The Viticulture Enology Science and Technology Alliance (VESTA) is a National Science Foundation (NSF) funded partnership between the Missouri State University system and colleges, universities, vineyards, and wineries across America. These partners share a 21st-century vision for education in grape growing and winemaking.
Grow your winery’s economic impact, learn more about the industry, and find resources related to winemaking in the state of Iowa.
Iowa Department of Agriculture and Land Stewardship
The Iowa Department of Agriculture and Land Stewardship oversees a range of programs impacting the food and drink industries. Find out more about various regulations and consumer protections that impact wineries and vineyards in Iowa.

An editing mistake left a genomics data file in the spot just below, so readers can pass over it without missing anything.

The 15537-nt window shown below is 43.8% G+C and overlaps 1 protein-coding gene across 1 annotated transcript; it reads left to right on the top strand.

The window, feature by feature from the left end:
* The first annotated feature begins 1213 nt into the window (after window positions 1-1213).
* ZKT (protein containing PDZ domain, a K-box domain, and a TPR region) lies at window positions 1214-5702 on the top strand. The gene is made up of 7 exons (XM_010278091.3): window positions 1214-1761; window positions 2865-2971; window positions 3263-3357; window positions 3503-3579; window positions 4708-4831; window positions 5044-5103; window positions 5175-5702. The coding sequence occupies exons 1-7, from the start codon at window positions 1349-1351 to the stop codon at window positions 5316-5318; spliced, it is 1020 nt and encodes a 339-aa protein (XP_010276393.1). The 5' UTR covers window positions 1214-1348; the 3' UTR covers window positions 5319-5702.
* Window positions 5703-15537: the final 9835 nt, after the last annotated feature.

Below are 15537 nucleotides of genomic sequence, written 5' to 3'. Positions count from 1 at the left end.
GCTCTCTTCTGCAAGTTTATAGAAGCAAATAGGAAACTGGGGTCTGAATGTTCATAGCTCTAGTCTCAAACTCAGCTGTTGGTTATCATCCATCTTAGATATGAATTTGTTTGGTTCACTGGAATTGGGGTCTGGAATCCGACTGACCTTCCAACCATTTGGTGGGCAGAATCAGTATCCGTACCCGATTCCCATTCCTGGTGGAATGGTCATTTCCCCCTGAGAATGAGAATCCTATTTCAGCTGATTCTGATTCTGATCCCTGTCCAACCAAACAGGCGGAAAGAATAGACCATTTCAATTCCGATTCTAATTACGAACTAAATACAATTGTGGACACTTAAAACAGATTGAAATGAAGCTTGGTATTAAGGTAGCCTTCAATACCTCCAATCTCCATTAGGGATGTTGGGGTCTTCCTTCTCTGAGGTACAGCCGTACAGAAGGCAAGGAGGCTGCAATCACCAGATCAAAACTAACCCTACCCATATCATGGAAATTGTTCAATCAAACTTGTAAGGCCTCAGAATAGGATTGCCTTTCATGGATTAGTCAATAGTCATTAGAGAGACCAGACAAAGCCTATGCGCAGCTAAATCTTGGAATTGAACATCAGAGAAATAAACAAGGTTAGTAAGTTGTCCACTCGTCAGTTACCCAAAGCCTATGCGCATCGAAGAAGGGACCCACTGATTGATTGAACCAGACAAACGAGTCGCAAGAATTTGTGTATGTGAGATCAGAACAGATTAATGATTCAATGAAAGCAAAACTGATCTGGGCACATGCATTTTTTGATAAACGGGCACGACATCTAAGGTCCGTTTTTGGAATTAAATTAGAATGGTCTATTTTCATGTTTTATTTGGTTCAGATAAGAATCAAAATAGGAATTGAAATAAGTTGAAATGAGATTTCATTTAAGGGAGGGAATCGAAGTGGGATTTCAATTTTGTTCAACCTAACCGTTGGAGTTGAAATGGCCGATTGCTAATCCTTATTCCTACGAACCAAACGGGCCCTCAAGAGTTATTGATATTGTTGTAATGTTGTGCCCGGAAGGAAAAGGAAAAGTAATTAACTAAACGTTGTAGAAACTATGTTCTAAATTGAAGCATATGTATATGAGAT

State of Iowa Alcoholic Beverages Division
Responsible for the regulation and control of alcohol in the State of Iowa, the State of Iowa Alcoholic Beverages Division is an important resource for local winemakers. Find out how to receive an alcohol retailer certification, obtain liquor licenses, and learn more about Iowa’s alcohol laws and regulations.
Iowa Department of Revenue
Find updated tax information impacting your winery or vineyard, from business permit registration and taxable service guidelines to forms and other resources through the Iowa Department of Revenue’s website.
Iowa Department of Tourism
Find travel guides, things to do, and places to stay in the state of Iowa. The Travel Iowa website also includes curated lists of wineries, wine trails, and tasting rooms in the area, making it easy to find local wineries to support.